Tendai Mugabe Harare Bureau
THE Zanu-PF Youth League yesterday endorsed the recommendation by the Women’s League that First Lady Grace Mugabe be appointed the Secretary for Women’s League at the party’s National People’s Congress slated for December.
The unanimous endorsement was made at a function held at Amai Mugabe’s Children’s Home in Mazowe.
Zanu-PF Secretary for the Youth League, Cde Absolom Sikhosana, was the first to announce the League’s position, followed by all the country’s 10 provincial Youth League chairpersons.
“We have one reason for being here and that reason only,” said Cde Sikhosana. We have come to back the resolution by the Women’s League which is led by Amai (Oppah) Muchinguri to ask our mother to lead the Zanu-PF Women’s League.
“We are here for that reason to come and support, to come and affirm, to come and bear testimony that as your Youth League we are behind and supportive of our resolution to lead women.”
All the provincial Youth League chairpersons roundly condemned some party big wigs who were interfering in their elections to take place at their conference starting tomorrow.
They pleaded with First Lady to inform President Mugabe of the threats they were receiving from senior party members who wanted to influence the outcome of the elections.
In response, the First Lady said although it was the prerogative of the President to appoint the Secretary for the Women’s League, she was ready to work with the youths to advance the cause of the liberation struggle.
“Yes, that is my wish,” she said. “This position (Secretary for Women’s League) awaits the endorsement of the party elders.
“I will commit myself to work with you… I will talk to your elders, but I am very strict. I will only stand with you if I see that your wishes are being done”.
The First Lady rapped factionalism in the party, especially among big wigs who were jostling for various positions ahead of the congress.
She urged people to be patient, adding that she was not harbouring political ambitions, but several people were coming to her pleading that she should lead the Women’s League.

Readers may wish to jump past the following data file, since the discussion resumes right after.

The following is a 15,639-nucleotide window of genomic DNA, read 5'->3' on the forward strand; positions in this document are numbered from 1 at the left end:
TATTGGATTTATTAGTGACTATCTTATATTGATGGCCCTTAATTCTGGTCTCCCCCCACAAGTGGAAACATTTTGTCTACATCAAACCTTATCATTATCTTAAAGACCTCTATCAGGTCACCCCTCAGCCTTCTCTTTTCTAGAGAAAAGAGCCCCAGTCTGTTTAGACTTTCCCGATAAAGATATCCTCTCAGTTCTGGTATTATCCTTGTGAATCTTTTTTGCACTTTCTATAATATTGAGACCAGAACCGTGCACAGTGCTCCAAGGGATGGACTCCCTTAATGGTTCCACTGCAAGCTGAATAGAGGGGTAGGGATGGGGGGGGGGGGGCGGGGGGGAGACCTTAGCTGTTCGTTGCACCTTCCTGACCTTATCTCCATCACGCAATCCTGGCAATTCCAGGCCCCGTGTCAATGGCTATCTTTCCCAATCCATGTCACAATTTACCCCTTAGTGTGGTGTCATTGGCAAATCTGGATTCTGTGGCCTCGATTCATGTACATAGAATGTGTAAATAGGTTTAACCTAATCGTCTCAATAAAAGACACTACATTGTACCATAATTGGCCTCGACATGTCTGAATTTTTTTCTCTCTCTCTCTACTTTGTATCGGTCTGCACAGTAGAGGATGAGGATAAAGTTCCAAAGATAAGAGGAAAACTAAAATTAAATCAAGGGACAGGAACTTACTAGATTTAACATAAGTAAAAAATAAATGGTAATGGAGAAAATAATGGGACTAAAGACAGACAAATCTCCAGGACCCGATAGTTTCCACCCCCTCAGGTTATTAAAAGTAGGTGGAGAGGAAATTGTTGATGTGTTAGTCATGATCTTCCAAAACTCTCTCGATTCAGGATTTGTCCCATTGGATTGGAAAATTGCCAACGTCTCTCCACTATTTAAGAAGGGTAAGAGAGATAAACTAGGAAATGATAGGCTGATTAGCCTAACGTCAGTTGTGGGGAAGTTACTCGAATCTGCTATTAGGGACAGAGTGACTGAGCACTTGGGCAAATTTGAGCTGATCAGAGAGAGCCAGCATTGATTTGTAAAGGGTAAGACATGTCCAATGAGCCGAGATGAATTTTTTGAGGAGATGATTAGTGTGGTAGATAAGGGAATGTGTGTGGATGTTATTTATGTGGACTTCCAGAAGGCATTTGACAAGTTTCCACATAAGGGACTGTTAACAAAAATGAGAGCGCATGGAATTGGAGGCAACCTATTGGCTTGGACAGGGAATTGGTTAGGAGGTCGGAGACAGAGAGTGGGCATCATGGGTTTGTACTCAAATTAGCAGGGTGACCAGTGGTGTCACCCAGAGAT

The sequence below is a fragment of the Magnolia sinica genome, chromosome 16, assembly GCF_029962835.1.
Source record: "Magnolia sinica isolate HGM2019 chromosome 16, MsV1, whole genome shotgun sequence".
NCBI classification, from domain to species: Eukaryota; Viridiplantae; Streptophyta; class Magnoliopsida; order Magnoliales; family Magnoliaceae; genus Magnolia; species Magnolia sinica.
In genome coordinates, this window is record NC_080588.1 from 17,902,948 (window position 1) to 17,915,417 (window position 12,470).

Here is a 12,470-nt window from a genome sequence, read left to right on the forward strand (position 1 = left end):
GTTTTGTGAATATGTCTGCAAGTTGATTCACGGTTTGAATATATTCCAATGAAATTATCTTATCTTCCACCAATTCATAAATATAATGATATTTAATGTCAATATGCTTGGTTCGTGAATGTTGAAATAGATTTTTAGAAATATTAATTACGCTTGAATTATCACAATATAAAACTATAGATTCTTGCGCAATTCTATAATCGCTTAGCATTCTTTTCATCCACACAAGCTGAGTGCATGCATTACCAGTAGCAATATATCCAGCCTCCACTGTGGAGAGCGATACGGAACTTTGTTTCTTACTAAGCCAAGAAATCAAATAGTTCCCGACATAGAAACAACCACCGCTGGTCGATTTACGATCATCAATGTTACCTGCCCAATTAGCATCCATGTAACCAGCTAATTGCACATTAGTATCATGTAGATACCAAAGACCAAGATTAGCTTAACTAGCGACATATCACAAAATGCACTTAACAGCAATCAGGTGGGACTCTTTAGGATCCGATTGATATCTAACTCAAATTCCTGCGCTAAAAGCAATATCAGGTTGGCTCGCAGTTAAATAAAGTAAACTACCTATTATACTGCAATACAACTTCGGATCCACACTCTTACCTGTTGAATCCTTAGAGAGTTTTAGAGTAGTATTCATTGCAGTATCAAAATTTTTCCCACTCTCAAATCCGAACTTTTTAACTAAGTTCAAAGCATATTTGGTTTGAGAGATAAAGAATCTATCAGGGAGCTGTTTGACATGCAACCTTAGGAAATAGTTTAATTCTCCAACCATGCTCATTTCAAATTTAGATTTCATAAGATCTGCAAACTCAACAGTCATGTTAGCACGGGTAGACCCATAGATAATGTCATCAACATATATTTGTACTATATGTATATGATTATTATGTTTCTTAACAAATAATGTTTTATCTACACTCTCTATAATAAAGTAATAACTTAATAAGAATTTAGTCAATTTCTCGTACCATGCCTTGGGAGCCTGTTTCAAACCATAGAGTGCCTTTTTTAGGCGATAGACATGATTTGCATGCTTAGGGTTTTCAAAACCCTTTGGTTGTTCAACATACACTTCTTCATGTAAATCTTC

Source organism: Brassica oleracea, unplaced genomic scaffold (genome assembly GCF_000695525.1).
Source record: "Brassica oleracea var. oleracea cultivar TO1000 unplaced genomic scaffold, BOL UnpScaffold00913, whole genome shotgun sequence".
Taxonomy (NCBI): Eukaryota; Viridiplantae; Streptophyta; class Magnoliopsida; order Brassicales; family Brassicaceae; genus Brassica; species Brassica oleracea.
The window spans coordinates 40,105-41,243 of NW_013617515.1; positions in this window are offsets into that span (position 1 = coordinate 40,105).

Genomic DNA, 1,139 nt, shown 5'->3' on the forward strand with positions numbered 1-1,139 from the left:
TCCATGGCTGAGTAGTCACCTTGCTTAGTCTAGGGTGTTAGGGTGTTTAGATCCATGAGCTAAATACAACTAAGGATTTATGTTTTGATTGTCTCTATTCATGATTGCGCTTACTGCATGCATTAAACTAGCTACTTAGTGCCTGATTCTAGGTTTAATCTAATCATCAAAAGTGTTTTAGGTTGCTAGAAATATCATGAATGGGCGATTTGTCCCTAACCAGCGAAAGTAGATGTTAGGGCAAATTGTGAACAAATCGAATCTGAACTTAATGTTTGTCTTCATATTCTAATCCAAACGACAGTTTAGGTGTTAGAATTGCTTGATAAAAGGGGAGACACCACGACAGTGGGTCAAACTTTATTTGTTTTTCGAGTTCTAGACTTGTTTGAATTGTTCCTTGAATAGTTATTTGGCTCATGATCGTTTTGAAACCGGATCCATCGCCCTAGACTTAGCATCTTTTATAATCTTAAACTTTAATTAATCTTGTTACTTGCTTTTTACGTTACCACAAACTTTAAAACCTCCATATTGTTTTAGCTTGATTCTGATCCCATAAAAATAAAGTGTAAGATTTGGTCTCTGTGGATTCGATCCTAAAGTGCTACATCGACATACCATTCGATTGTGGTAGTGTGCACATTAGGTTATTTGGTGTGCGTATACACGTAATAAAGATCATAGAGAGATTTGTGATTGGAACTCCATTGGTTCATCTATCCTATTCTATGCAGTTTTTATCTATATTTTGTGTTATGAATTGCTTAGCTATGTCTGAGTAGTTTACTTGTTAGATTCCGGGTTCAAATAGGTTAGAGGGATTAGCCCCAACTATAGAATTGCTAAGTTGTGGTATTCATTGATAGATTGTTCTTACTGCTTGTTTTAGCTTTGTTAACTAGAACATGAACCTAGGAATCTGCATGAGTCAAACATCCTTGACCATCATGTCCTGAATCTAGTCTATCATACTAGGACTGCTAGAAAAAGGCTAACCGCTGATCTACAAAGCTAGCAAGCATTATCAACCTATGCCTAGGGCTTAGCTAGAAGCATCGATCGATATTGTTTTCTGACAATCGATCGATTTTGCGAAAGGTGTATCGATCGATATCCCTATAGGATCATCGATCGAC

“I never thought for one day that I would be actively involved in politics,” she said. “I never for a day asked that come let’s speak, I want you to support me because I hear some newspapers alleging that she wants this, she wants that.
“But anyway, I am never intimidated by anyone. They can go and write whatever they want, they can even write books, and have their plans, but their plans will come to naught.”
The First Lady said it was disturbing that Zanu-PF members were fighting amongst themselves, yet they had a common enemy to fight.
“Why are you fighting in Zanu-PF?” she asked.
The First Lady took a swipe at some Zanu-PF leaders using money to buy votes ahead of the December congress.
On a lighter note, she said she had been married to the President for almost 30 years and it was the President’s choice to have two wives.
She said most men were hiding their second wives.
“We are tired of small houses (mistresses)… we see lots of drama at the Heroes Acre when women come with children in tow claiming to be so and so’s wife,” she said.
The First Lady said Zimbabweans knew the kind of a person she was, adding that she was committed to working for the country.
“They shall see,” she said. “It is question of time. My time has come now to show people what I am made of.”
She said the youths should be allowed to choose their leaders without interference of other senior party leaders.
“I see the youth are speaking with a steely determination and they have emboldened me,” she said. “We say NO to politics of subjugation and intimidation.”
She urged Zanu-PF youths to be peaceful and shun violence.